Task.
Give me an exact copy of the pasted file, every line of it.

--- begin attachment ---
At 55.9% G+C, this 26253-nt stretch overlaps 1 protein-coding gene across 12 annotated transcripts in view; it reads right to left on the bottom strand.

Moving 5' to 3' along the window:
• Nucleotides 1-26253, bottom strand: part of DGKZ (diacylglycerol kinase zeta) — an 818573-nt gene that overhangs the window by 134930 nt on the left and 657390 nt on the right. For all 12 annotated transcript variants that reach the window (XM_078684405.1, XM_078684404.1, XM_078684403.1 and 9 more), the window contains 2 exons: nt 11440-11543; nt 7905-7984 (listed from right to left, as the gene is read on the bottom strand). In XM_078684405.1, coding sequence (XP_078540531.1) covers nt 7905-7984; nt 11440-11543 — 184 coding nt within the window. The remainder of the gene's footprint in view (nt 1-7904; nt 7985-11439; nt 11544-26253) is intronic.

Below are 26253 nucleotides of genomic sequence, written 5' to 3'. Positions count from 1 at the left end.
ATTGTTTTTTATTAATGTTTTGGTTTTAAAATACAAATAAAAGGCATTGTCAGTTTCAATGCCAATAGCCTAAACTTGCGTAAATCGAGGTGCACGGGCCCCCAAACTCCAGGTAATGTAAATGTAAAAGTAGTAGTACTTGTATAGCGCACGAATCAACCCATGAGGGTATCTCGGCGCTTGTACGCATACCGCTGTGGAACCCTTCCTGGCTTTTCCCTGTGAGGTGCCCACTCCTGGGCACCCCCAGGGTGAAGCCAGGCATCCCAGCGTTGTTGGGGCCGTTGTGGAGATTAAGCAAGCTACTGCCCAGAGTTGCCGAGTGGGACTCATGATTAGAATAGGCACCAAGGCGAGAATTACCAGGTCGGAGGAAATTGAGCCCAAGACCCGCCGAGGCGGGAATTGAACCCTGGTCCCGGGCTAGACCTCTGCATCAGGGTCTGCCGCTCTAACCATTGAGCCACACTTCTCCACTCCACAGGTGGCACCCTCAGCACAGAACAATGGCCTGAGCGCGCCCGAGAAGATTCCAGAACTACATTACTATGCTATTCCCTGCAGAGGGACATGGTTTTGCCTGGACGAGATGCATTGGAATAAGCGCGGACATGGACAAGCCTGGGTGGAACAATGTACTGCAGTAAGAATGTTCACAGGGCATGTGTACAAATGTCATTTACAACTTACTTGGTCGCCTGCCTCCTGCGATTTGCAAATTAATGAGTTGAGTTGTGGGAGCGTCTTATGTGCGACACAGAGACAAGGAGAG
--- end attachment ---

At 55.9% G+C, this 26253-nt stretch overlaps 1 protein-coding gene across 12 annotated transcripts in view; it reads right to left on the bottom strand.

Moving 5' to 3' along the window:
• Nucleotides 1-26253, bottom strand: part of DGKZ (diacylglycerol kinase zeta) — an 818573-nt gene that overhangs the window by 134930 nt on the left and 657390 nt on the right. For all 12 annotated transcript variants that reach the window (XM_078684405.1, XM_078684404.1, XM_078684403.1 and 9 more), the window contains 2 exons: nt 11440-11543; nt 7905-7984 (listed from right to left, as the gene is read on the bottom strand). In XM_078684405.1, coding sequence (XP_078540531.1) covers nt 7905-7984; nt 11440-11543 — 184 coding nt within the window. The remainder of the gene's footprint in view (nt 1-7904; nt 7985-11439; nt 11544-26253) is intronic.

Below are 26253 nucleotides of genomic sequence, written 5' to 3'. Positions count from 1 at the left end.
ATTGTTTTTTATTAATGTTTTGGTTTTAAAATACAAATAAAAGGCATTGTCAGTTTCAATGCCAATAGCCTAAACTTGCGTAAATCGAGGTGCACGGGCCCCCAAACTCCAGGTAATGTAAATGTAAAAGTAGTAGTACTTGTATAGCGCACGAATCAACCCATGAGGGTATCTCGGCGCTTGTACGCATACCGCTGTGGAACCCTTCCTGGCTTTTCCCTGTGAGGTGCCCACTCCTGGGCACCCCCAGGGTGAAGCCAGGCATCCCAGCGTTGTTGGGGCCGTTGTGGAGATTAAGCAAGCTACTGCCCAGAGTTGCCGAGTGGGACTCATGATTAGAATAGGCACCAAGGCGAGAATTACCAGGTCGGAGGAAATTGAGCCCAAGACCCGCCGAGGCGGGAATTGAACCCTGGTCCCGGGCTAGACCTCTGCATCAGGGTCTGCCGCTCTAACCATTGAGCCACACTTCTCCACTCCACAGGTGGCACCCTCAGCACAGAACAATGGCCTGAGCGCGCCCGAGAAGATTCCAGAACTACATTACTATGCTATTCCCTGCAGAGGGACATGGTTTTGCCTGGACGAGATGCATTGGAATAAGCGCGGACATGGACAAGCCTGGGTGGAACAATGTACTGCAGTAAGAATGTTCACAGGGCATGTGTACAAATGTCATTTACAACTTACTTGGTCGCCTGCCTCCTGCGATTTGCAAATTAATGAGTTGAGTTGTGGGAGCGTCTTATGTGCGACACAGAGACAAGGAGAG